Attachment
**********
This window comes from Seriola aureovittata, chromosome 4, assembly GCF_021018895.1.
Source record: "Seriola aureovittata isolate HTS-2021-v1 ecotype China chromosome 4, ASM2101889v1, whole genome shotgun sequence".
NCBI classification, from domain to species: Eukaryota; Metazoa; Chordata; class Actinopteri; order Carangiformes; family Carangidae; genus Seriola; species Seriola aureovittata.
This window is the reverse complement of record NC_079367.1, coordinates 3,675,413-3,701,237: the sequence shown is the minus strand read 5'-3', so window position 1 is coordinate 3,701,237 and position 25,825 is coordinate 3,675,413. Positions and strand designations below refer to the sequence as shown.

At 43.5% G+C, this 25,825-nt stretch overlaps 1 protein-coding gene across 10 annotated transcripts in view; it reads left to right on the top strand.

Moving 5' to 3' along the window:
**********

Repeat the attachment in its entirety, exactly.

This window comes from Seriola aureovittata, chromosome 4, assembly GCF_021018895.1.
Source record: "Seriola aureovittata isolate HTS-2021-v1 ecotype China chromosome 4, ASM2101889v1, whole genome shotgun sequence".
NCBI classification, from domain to species: Eukaryota; Metazoa; Chordata; class Actinopteri; order Carangiformes; family Carangidae; genus Seriola; species Seriola aureovittata.
This window is the reverse complement of record NC_079367.1, coordinates 3,675,413-3,701,237: the sequence shown is the minus strand read 5'-3', so window position 1 is coordinate 3,701,237 and position 25,825 is coordinate 3,675,413. Positions and strand designations below refer to the sequence as shown.

At 43.5% G+C, this 25,825-nt stretch overlaps 1 protein-coding gene across 10 annotated transcripts in view; it reads left to right on the top strand.

Moving 5' to 3' along the window: